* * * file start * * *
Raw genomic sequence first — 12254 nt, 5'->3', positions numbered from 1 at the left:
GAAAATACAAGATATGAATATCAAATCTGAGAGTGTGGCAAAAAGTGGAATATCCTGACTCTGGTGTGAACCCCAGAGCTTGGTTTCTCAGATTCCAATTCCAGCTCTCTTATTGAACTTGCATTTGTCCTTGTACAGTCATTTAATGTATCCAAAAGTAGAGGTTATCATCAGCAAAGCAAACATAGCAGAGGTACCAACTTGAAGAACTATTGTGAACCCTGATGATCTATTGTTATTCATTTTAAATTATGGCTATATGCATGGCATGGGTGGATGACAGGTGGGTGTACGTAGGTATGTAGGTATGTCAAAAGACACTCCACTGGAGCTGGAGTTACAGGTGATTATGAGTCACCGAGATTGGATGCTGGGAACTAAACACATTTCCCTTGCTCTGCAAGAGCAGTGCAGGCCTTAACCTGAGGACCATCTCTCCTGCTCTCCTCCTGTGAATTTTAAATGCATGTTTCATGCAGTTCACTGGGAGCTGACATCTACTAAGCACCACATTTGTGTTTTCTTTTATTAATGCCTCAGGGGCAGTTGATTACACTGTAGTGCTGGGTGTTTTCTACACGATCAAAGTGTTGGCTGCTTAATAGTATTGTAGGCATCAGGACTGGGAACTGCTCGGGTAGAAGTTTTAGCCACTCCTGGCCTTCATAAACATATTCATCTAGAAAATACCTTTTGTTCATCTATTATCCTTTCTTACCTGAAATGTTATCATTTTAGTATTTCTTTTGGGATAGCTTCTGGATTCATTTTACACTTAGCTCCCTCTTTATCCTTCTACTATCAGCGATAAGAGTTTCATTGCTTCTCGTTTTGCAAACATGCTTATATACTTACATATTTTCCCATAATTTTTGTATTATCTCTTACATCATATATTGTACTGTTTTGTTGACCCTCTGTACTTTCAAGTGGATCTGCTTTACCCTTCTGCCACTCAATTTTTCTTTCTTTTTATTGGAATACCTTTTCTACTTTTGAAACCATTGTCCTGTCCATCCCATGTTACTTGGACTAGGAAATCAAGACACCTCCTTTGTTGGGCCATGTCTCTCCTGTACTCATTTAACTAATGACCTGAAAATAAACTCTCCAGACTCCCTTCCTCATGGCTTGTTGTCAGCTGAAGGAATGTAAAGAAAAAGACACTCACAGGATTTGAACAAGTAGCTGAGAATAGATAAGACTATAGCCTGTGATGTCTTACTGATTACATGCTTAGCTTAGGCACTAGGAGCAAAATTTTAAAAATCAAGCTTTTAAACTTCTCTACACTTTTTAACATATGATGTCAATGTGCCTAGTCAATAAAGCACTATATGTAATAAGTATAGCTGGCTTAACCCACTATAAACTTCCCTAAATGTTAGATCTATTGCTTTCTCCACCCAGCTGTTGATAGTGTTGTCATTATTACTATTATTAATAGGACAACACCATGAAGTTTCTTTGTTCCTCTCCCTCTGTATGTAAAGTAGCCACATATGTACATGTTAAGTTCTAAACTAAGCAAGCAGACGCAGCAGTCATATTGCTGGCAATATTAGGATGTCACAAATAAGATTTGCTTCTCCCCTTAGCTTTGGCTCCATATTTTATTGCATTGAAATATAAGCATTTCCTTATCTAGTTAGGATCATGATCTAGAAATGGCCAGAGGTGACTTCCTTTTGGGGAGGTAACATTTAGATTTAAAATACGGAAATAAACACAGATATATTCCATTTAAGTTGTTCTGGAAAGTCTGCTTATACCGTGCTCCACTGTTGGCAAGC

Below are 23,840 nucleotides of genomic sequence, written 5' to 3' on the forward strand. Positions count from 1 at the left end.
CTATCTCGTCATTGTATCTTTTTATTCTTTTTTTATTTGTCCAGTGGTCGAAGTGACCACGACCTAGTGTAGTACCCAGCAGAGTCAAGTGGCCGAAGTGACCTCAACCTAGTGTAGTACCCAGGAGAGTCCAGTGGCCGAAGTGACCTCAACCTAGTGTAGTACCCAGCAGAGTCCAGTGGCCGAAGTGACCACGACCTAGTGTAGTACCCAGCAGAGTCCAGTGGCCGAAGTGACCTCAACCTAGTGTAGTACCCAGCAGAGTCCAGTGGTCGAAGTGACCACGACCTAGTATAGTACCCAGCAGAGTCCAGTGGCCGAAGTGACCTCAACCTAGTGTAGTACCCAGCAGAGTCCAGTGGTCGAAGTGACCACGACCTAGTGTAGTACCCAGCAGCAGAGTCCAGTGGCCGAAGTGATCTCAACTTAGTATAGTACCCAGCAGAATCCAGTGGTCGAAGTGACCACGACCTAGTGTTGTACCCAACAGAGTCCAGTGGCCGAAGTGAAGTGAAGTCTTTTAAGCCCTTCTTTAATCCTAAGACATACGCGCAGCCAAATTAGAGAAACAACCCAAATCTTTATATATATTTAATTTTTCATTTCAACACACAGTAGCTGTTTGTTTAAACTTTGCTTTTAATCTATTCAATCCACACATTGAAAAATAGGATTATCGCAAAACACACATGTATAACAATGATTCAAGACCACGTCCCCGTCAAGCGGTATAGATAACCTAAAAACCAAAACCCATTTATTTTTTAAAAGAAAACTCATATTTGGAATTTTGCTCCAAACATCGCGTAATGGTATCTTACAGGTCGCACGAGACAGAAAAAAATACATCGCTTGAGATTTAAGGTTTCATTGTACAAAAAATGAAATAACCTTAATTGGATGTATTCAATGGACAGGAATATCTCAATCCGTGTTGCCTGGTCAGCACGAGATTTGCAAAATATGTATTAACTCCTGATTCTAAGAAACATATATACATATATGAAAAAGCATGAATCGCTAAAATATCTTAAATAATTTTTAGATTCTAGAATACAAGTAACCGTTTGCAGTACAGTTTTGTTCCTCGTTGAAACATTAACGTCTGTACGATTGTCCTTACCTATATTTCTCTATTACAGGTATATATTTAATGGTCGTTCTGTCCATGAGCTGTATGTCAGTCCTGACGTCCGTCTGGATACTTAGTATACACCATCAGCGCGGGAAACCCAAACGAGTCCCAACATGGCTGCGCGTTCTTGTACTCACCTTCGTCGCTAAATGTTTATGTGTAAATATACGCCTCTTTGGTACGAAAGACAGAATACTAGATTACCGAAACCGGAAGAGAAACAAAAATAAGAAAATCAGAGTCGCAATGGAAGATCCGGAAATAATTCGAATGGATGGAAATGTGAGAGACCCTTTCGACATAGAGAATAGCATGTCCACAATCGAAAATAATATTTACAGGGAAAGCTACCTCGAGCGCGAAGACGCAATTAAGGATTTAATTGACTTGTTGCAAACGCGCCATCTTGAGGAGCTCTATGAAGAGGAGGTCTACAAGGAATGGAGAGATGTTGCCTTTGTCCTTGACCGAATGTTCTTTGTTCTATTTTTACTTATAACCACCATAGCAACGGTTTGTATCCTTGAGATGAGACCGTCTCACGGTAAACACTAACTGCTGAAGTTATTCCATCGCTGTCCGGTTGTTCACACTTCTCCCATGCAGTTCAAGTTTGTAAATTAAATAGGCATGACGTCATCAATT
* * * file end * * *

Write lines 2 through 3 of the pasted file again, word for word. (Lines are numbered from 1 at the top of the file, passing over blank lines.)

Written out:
GAAAATACAAGATATGAATATCAAATCTGAGAGTGTGGCAAAAAGTGGAATATCCTGACTCTGGTGTGAACCCCAGAGCTTGGTTTCTCAGATTCCAATTCCAGCTCTCTTATTGAACTTGCATTTGTCCTTGTACAGTCATTTAATGTATCCAAAAGTAGAGGTTATCATCAGCAAAGCAAACATAGCAGAGGTACCAACTTGAAGAACTATTGTGAACCCTGATGATCTATTGTTATTCATTTTAAATTATGGCTATATGCATGGCATGGGTGGATGACAGGTGGGTGTACGTAGGTATGTAGGTATGTCAAAAGACACTCCACTGGAGCTGGAGTTACAGGTGATTATGAGTCACCGAGATTGGATGCTGGGAACTAAACACATTTCCCTTGCTCTGCAAGAGCAGTGCAGGCCTTAACCTGAGGACCATCTCTCCTGCTCTCCTCCTGTGAATTTTAAATGCATGTTTCATGCAGTTCACTGGGAGCTGACATCTACTAAGCACCACATTTGTGTTTTCTTTTATTAATGCCTCAGGGGCAGTTGATTACACTGTAGTGCTGGGTGTTTTCTACACGATCAAAGTGTTGGCTGCTTAATAGTATTGTAGGCATCAGGACTGGGAACTGCTCGGGTAGAAGTTTTAGCCACTCCTGGCCTTCATAAACATATTCATCTAGAAAATACCTTTTGTTCATCTATTATCCTTTCTTACCTGAAATGTTATCATTTTAGTATTTCTTTTGGGATAGCTTCTGGATTCATTTTACACTTAGCTCCCTCTTTATCCTTCTACTATCAGCGATAAGAGTTTCATTGCTTCTCGTTTTGCAAACATGCTTATATACTTACATATTTTCCCATAATTTTTGTATTATCTCTTACATCATATATTGTACTGTTTTGTTGACCCTCTGTACTTTCAAGTGGATCTGCTTTACCCTTCTGCCACTCAATTTTTCTTTCTTTTTATTGGAATACCTTTTCTACTTTTGAAACCATTGTCCTGTCCATCCCATGTTACTTGGACTAGGAAATCAAGACACCTCCTTTGTTGGGCCATGTCTCTCCTGTACTCATTTAACTAATGACCTGAAAATAAACTCTCCAGACTCCCTTCCTCATGGCTTGTTGTCAGCTGAAGGAATGTAAAGAAAAAGACACTCACAGGATTTGAACAAGTAGCTGAGAATAGATAAGACTATAGCCTGTGATGTCTTACTGATTACATGCTTAGCTTAGGCACTAGGAGCAAAATTTTAAAAATCAAGCTTTTAAACTTCTCTACACTTTTTAACATATGATGTCAATGTGCCTAGTCAATAAAGCACTATATGTAATAAGTATAGCTGGCTTAACCCACTATAAACTTCCCTAAATGTTAGATCTATTGCTTTCTCCACCCAGCTGTTGATAGTGTTGTCATTATTACTATTATTAATAGGACAACACCATGAAGTTTCTTTGTTCCTCTCCCTCTGTATGTAAAGTAGCCACATATGTACATGTTAAGTTCTAAACTAAGCAAGCAGACGCAGCAGTCATATTGCTGGCAATATTAGGATGTCACAAATAAGATTTGCTTCTCCCCTTAGCTTTGGCTCCATATTTTATTGCATTGAAATATAAGCATTTCCTTATCTAGTTAGGATCATGATCTAGAAATGGCCAGAGGTGACTTCCTTTTGGGGAGGTAACATTTAGATTTAAAATACGGAAATAAACACAGATATATTCCATTTAAGTTGTTCTGGAAAGTCTGCTTATACCGTGCTCCACTGTTGGCAAGC

Below are 23,840 nucleotides of genomic sequence, written 5' to 3' on the forward strand. Positions count from 1 at the left end.